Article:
Let’s face it EVERY cook makes mistakes (yes, even the most professional of professional bakers make massive screw ups).
I’m going to list here, the 7 most common whole wheat bread baking mistakes that you’re probably making right now. Hopefully you will find some tips here that will keep you from making mistakes the next time you bake bread.
Bread Baking Goof #1
When the salt is forgotten to be added to the whole wheat bread dough, by far the most common bread baking mistake is.
This results in very bland bread, and even effects the rising of the dough. Making your whole wheat bread flat on top.
The best solution for this is to use a post it note as a reminder to yourself, to add the salt to the whole wheat bread dough.
You can stick the post it note where ever you’re most likely to see it (fridge, recipe book, etc.).
Bread Baking Goof #2
The second most common mistake is when the bread dough is allowed to over rise, which leads to it falling over the sides of the loaf pan. When bread dough is forgotten about, it continues to rise. Usually there is chaos in our lives, and who doesn’t forget things like this now and then?
Don’t fret, there is a solution. If your bread dough is already in the bread pans when it over rises simply use a pair of kitchen scissors to cut the excess dough off the sides. Separate and roll this dough into a few small balls of dough. Allow them to rise 20 minutes to 30 minutes on a small oiled cookie sheet, and then bake them on 350 Fahrenheit, for 15 to 20 minutes as whole wheat rolls.
Allow the whole wheat bread dough to rise for about 15 to 20 more minutes before baking if it is extremely flat on top.
Another solution to help you keep from forgetting about your bread, is to use a timer which will beep loudly after the selected time period is up. The louder the better. Using a timer can also help stop other whole wheat bread baking catastrophes from happening.
Bread Baking Goof #3
It is easy to make the water a bit too hot when you heat up your water to put your yeast in. This mistake will kill the yeast and your bread will not rise.
You can avoid this mistake by investing in a cooking thermometer, to measure the temperature of the water with. Most will give you instant readings and you can use the yeast packet as a good to the proper temperature of the water.
Bread Baking Goof #4
Fear not if the recipe you use makes too much dough for your family’s needs and you worry that the extra bread will grow stale before you use it.
It is perfectly safe to refrigerate unused dough for a few days and allow the whole wheat bread dough to finish it’s rising time once you get it out to use it.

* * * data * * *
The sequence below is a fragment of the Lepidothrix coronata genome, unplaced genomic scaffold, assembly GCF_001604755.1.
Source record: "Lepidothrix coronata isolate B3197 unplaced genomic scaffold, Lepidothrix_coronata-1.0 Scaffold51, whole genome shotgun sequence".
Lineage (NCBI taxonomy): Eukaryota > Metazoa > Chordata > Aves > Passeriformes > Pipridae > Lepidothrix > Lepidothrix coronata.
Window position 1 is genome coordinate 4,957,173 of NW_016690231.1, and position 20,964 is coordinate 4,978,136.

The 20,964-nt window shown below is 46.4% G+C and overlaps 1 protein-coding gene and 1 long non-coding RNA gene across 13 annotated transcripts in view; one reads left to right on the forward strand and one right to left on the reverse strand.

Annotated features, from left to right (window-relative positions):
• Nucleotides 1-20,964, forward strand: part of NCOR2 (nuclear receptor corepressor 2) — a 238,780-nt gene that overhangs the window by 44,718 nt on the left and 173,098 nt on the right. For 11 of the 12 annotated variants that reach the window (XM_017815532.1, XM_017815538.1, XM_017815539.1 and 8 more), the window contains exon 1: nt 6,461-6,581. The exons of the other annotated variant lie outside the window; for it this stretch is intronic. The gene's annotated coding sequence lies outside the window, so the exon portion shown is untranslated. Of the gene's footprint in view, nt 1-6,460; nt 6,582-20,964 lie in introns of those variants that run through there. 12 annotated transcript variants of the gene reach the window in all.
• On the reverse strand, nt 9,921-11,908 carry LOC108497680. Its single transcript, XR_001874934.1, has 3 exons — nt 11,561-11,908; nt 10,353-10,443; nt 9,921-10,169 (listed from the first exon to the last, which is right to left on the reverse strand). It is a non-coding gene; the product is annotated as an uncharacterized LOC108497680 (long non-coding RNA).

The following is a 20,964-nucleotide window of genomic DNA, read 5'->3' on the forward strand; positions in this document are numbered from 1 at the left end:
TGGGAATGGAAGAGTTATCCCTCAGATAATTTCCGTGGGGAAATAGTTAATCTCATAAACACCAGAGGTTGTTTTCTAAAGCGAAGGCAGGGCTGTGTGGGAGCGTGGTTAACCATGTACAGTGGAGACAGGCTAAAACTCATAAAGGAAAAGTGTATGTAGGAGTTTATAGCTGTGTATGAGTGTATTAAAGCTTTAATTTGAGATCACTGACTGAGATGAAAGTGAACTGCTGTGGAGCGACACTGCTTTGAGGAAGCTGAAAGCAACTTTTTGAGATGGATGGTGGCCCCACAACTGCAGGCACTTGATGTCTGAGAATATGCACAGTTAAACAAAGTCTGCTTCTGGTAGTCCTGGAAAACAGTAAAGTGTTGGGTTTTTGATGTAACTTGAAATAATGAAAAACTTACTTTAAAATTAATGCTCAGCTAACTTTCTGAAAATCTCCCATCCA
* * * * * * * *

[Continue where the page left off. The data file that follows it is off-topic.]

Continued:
You can use a Ziploc bag or plastic wrap over bowls that contain your whole wheat bread dough, to store it in your fridge and still prevent oxidation.
Bread Baking Goof #5
Burned bread, every baker’s nightmare. Nothing tastes worse than bread that is charred or burnt on the top. Even slicing off the burnt bits doesn’t completely save this loaf of bread.
To avoid this, be sure you follow baking temperatures and times strictly. When it’s time to remove your whole wheat bread from the oven, and again use a timer to remind yourself.
Remember that gas ovens and electric ovens vary in their temperatures. , if you’re using an electric oven you should bake almost all pastries on 350 Fahrenheit.
Sometimes a recipe will call for you to start baking a loaf of bread on a higher temperature, but will also usually tell you to turn the heat down after a certain amount of time.
Bread Baking Goof #6
Mistakenly or purposefully using the wrong type of flour. The only way to get good results is by using whole wheat flour to bake your bread if you are baking whole wheat bread.
There are different recipes for all the different types of bread and they all use one specific flour for each recipe.
Don’t try any substitution hoping that by adding rye flour for instance, you will actually turn a whole wheat bread recipe into rye bread. Because you won’t. One tip for mixing the flour well with the wet ingredients is to use your stand mixer.
Bread Baking Goof #7
Last but not least there is the problem of air bubbles (also called “pockets”) which create large holes inside the freshly baked bread. The best solution for this is to pinch any such bubbles whenever you see them in your whole wheat bread dough, before you bake it. This will immediately deflate the bubble.
Don’t let the bread mistake blues get you down ever again.